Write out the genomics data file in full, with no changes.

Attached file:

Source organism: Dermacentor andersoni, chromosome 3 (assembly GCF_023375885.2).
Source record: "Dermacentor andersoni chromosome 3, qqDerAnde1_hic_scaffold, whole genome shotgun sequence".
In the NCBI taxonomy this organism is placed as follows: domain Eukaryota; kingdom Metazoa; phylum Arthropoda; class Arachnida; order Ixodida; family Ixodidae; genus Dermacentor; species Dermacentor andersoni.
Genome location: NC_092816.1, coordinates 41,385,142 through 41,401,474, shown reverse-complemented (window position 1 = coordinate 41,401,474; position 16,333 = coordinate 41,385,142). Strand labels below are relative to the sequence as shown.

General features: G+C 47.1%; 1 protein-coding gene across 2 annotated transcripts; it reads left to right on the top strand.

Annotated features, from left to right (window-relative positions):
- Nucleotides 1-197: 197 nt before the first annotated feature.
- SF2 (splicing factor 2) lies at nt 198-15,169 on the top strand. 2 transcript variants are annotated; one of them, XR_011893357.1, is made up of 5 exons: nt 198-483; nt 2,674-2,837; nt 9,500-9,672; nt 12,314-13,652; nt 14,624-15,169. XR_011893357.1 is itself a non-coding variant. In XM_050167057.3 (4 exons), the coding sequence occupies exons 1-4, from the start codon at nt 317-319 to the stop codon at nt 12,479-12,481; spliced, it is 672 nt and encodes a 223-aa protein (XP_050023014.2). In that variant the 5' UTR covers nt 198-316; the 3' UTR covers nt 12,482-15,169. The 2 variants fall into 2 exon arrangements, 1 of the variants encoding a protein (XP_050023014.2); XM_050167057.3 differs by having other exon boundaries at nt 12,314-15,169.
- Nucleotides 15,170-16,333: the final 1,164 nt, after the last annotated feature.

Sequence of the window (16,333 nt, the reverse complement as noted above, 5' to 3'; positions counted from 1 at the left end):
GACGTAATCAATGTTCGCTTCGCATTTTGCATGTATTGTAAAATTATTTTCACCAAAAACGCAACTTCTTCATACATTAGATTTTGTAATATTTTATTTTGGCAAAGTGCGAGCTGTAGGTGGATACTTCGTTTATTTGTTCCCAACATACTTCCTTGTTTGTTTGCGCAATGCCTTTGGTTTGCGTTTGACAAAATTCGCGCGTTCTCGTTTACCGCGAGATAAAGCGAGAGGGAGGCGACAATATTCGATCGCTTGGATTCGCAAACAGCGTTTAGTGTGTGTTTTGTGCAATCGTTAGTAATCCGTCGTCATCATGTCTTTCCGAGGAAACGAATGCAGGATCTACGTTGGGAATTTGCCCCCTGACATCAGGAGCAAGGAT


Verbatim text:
Source organism: Dermacentor andersoni, chromosome 3 (assembly GCF_023375885.2).
Source record: "Dermacentor andersoni chromosome 3, qqDerAnde1_hic_scaffold, whole genome shotgun sequence".
In the NCBI taxonomy this organism is placed as follows: domain Eukaryota; kingdom Metazoa; phylum Arthropoda; class Arachnida; order Ixodida; family Ixodidae; genus Dermacentor; species Dermacentor andersoni.
Genome location: NC_092816.1, coordinates 41,385,142 through 41,401,474, shown reverse-complemented (window position 1 = coordinate 41,401,474; position 16,333 = coordinate 41,385,142). Strand labels below are relative to the sequence as shown.

General features: G+C 47.1%; 1 protein-coding gene across 2 annotated transcripts; it reads left to right on the top strand.

Annotated features, from left to right (window-relative positions):
- Nucleotides 1-197: 197 nt before the first annotated feature.
- SF2 (splicing factor 2) lies at nt 198-15,169 on the top strand. 2 transcript variants are annotated; one of them, XR_011893357.1, is made up of 5 exons: nt 198-483; nt 2,674-2,837; nt 9,500-9,672; nt 12,314-13,652; nt 14,624-15,169. XR_011893357.1 is itself a non-coding variant. In XM_050167057.3 (4 exons), the coding sequence occupies exons 1-4, from the start codon at nt 317-319 to the stop codon at nt 12,479-12,481; spliced, it is 672 nt and encodes a 223-aa protein (XP_050023014.2). In that variant the 5' UTR covers nt 198-316; the 3' UTR covers nt 12,482-15,169. The 2 variants fall into 2 exon arrangements, 1 of the variants encoding a protein (XP_050023014.2); XM_050167057.3 differs by having other exon boundaries at nt 12,314-15,169.
- Nucleotides 15,170-16,333: the final 1,164 nt, after the last annotated feature.

Sequence of the window (16,333 nt, the reverse complement as noted above, 5' to 3'; positions counted from 1 at the left end):
GACGTAATCAATGTTCGCTTCGCATTTTGCATGTATTGTAAAATTATTTTCACCAAAAACGCAACTTCTTCATACATTAGATTTTGTAATATTTTATTTTGGCAAAGTGCGAGCTGTAGGTGGATACTTCGTTTATTTGTTCCCAACATACTTCCTTGTTTGTTTGCGCAATGCCTTTGGTTTGCGTTTGACAAAATTCGCGCGTTCTCGTTTACCGCGAGATAAAGCGAGAGGGAGGCGACAATATTCGATCGCTTGGATTCGCAAACAGCGTTTAGTGTGTGTTTTGTGCAATCGTTAGTAATCCGTCGTCATCATGTCTTTCCGAGGAAACGAATGCAGGATCTACGTTGGGAATTTGCCCCCTGACATCAGGAGCAAGGAT